Tim Kulchyski says salmon used to be so plentiful off Vancouver Island that they would shake his Cowichan ancestors’ dugout canoes as they collided in the waters of the Salish Sea.
No longer. Pacific salmon stocks are fragile now, in part because human-made barriers prevent the fish from travelling up-river to their natural spawning grounds, he says.
Members of the Mill Bay Conservation Society, a group of volunteers near Kulchyski’s home, 50 kilometres north of Victoria, have taken the fish into their own hands — literally. They have built a human-propelled salmon run, carrying thousands of spawning salmon from a fish trap in the Salish Sea, up a hillside, above several waterfalls and across the Trans-Canada Highway before releasing them into nearby Shawnigan Creek.
Many hands are making more fish. This Earth Day the group will celebrate carrying a record-breaking 7,300 returning Coho salmon in a single season — 30 times more than 15 years ago when the society started counting the fish they carry. “Millions of eggs will be hatched from these fish,” says Alexander Hyndman, a volunteer. Those eggs translate into hundreds of thousands of young salmon that will swim into the Salish Sea.
Mill Bay’s salmon run is complex and requires at least 10 volunteers, some wearing hip-waders. After the salmon swim into the trap, they are guided up a fish ladder and funnelled into troughs. Volunteers then place each fish into a wheeled tank that is pulled up the steep hillside on a homemade rail system pulled by a pickup truck.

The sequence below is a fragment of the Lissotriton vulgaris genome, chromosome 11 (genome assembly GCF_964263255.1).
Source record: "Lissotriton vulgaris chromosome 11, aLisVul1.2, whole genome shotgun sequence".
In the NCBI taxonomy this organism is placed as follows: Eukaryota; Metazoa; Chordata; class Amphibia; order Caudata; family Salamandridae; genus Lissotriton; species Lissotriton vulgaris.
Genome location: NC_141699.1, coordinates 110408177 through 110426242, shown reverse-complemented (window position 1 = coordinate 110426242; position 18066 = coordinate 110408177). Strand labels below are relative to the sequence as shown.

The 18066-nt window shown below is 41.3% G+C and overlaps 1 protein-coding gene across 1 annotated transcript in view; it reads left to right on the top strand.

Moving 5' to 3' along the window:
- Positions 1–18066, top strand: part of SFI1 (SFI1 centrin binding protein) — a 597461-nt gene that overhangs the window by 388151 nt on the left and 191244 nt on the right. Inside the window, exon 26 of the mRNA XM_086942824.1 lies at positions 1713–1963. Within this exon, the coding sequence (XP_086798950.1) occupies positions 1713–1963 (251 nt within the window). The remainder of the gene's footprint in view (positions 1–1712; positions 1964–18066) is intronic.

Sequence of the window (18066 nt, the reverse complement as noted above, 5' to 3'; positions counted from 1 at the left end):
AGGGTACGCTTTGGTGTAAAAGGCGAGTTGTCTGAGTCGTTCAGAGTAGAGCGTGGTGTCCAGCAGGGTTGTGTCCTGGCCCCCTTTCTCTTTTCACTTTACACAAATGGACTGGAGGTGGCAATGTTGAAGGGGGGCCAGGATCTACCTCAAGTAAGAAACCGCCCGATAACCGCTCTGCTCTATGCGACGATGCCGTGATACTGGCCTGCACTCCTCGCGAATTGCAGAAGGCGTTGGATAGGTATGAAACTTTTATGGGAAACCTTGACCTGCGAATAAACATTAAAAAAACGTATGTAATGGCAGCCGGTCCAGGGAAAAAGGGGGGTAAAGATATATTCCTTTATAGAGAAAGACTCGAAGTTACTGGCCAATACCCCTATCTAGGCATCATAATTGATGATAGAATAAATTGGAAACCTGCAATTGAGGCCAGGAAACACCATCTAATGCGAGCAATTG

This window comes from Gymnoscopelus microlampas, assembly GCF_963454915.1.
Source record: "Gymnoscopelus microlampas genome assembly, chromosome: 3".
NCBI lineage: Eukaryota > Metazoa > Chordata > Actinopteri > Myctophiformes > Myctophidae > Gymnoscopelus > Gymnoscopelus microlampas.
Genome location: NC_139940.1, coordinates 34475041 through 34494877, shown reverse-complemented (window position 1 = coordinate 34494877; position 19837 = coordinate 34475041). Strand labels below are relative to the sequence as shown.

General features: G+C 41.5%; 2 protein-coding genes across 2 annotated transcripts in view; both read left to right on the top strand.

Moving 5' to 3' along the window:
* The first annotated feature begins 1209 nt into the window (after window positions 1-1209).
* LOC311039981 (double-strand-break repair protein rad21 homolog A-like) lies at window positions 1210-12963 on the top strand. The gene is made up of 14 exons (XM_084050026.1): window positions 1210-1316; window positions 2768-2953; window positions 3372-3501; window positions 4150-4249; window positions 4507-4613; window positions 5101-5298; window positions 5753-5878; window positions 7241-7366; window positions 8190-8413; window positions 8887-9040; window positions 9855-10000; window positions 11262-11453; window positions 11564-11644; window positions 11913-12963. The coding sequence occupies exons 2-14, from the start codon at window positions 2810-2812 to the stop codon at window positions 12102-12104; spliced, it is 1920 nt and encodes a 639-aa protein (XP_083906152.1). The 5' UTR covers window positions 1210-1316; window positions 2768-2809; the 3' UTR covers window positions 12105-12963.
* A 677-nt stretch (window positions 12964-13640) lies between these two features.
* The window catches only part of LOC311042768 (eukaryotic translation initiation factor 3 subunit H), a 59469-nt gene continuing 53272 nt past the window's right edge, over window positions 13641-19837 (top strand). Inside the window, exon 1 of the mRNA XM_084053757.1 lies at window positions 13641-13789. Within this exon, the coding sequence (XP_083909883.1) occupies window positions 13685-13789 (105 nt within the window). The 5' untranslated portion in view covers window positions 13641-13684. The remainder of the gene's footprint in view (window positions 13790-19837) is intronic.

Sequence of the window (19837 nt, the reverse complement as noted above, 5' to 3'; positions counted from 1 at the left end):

At the end of their rail journey, the salmon are unloaded one by one, placed into tanks and driven to release areas on the upper creek. The gender and condition of each fish is recorded.
Ken Gray, a 69-year-old retired dairy farmer from Alberta, who leads the initiative, says he can call on about 200 volunteers, including children from three local schools.
One is Shawnigan Lake School, which has a more than 20-year relationship with the Mill Bay volunteers. Scott Noble, the school’s recently retired mascot known as “Enviro-Man,” says that the Mill Bay fish carry provides great hands-on experience for students. He says he has many memories of “students with big eyes and smiles on their faces” handling the fish.
Climate change has made the group’s work more challenging. The June 2021 heat dome, which caused the deaths of as many as 600 B.C. residents, slowed Shawnigan Creek’s flow to a trickle. Many young salmon from the 2020 spawning season perished, says Gray.
Just a few months later, three storms known as atmospheric rivers brought a torrent of water into the creek, more than had ever been measured before. The sheer force of the water may have scoured or deposited silt on salmon spawning beds, says Gray.
“Returns in the years ahead will tell us how much damage has actually taken place.”
Despite such setbacks, Kulchyski is optimistic that his grandchildren may one day see salmon in the numbers remembered by his ancestors.
“We are lucky to have many people in the community who care about salmon.”
Katharine Lake Berz, The Canadian Press
Katharine Lake Berz is a management consultant, writer and a fellow in the Fellowship in Global Journalism at the University of Toronto.
This report by The Canadian Press was first published April 20, 2022.